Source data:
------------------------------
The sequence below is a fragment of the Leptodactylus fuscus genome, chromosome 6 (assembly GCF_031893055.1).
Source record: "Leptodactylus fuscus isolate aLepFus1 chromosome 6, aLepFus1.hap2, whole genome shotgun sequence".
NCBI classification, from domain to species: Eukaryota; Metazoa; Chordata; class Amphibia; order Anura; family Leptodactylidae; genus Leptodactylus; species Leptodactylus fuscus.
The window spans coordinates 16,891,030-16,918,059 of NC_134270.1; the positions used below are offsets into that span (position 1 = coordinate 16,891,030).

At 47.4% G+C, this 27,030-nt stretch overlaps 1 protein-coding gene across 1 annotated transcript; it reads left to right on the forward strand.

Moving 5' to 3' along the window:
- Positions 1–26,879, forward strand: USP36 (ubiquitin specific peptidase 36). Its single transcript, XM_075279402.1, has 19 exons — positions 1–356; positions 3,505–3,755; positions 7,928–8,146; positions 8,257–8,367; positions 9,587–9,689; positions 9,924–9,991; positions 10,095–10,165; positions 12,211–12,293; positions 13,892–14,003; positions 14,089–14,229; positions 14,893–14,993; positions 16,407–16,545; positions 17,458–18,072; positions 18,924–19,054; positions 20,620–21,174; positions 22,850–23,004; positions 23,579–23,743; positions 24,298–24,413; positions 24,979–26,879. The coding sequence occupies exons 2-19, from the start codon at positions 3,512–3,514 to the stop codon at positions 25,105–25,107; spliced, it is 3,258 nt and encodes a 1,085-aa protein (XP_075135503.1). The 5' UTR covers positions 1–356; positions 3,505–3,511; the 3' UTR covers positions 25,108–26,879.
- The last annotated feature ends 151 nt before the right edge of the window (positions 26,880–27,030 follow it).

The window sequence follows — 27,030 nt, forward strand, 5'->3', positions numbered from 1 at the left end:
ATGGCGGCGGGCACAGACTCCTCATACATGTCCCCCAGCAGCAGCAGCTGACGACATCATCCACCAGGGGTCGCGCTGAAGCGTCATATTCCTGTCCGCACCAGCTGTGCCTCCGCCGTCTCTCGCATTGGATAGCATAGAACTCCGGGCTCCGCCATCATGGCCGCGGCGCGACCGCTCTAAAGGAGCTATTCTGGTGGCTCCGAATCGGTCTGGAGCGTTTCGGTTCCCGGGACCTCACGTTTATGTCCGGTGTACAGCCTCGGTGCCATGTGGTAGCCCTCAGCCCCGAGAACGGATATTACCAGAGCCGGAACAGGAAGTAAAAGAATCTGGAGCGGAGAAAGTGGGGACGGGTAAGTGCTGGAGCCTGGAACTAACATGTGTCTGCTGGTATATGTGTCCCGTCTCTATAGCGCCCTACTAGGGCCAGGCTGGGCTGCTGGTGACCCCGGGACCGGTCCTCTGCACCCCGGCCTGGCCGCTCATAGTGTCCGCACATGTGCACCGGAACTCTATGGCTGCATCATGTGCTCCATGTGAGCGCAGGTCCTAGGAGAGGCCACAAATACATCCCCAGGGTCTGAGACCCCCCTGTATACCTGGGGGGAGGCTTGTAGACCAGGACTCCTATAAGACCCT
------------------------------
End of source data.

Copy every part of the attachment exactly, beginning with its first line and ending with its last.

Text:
The sequence below is a fragment of the Leptodactylus fuscus genome, chromosome 6 (assembly GCF_031893055.1).
Source record: "Leptodactylus fuscus isolate aLepFus1 chromosome 6, aLepFus1.hap2, whole genome shotgun sequence".
NCBI classification, from domain to species: Eukaryota; Metazoa; Chordata; class Amphibia; order Anura; family Leptodactylidae; genus Leptodactylus; species Leptodactylus fuscus.
The window spans coordinates 16,891,030-16,918,059 of NC_134270.1; the positions used below are offsets into that span (position 1 = coordinate 16,891,030).

At 47.4% G+C, this 27,030-nt stretch overlaps 1 protein-coding gene across 1 annotated transcript; it reads left to right on the forward strand.

Moving 5' to 3' along the window:
- Positions 1–26,879, forward strand: USP36 (ubiquitin specific peptidase 36). Its single transcript, XM_075279402.1, has 19 exons — positions 1–356; positions 3,505–3,755; positions 7,928–8,146; positions 8,257–8,367; positions 9,587–9,689; positions 9,924–9,991; positions 10,095–10,165; positions 12,211–12,293; positions 13,892–14,003; positions 14,089–14,229; positions 14,893–14,993; positions 16,407–16,545; positions 17,458–18,072; positions 18,924–19,054; positions 20,620–21,174; positions 22,850–23,004; positions 23,579–23,743; positions 24,298–24,413; positions 24,979–26,879. The coding sequence occupies exons 2-19, from the start codon at positions 3,512–3,514 to the stop codon at positions 25,105–25,107; spliced, it is 3,258 nt and encodes a 1,085-aa protein (XP_075135503.1). The 5' UTR covers positions 1–356; positions 3,505–3,511; the 3' UTR covers positions 25,108–26,879.
- The last annotated feature ends 151 nt before the right edge of the window (positions 26,880–27,030 follow it).

The window sequence follows — 27,030 nt, forward strand, 5'->3', positions numbered from 1 at the left end:
ATGGCGGCGGGCACAGACTCCTCATACATGTCCCCCAGCAGCAGCAGCTGACGACATCATCCACCAGGGGTCGCGCTGAAGCGTCATATTCCTGTCCGCACCAGCTGTGCCTCCGCCGTCTCTCGCATTGGATAGCATAGAACTCCGGGCTCCGCCATCATGGCCGCGGCGCGACCGCTCTAAAGGAGCTATTCTGGTGGCTCCGAATCGGTCTGGAGCGTTTCGGTTCCCGGGACCTCACGTTTATGTCCGGTGTACAGCCTCGGTGCCATGTGGTAGCCCTCAGCCCCGAGAACGGATATTACCAGAGCCGGAACAGGAAGTAAAAGAATCTGGAGCGGAGAAAGTGGGGACGGGTAAGTGCTGGAGCCTGGAACTAACATGTGTCTGCTGGTATATGTGTCCCGTCTCTATAGCGCCCTACTAGGGCCAGGCTGGGCTGCTGGTGACCCCGGGACCGGTCCTCTGCACCCCGGCCTGGCCGCTCATAGTGTCCGCACATGTGCACCGGAACTCTATGGCTGCATCATGTGCTCCATGTGAGCGCAGGTCCTAGGAGAGGCCACAAATACATCCCCAGGGTCTGAGACCCCCCTGTATACCTGGGGGGAGGCTTGTAGACCAGGACTCCTATAAGACCCT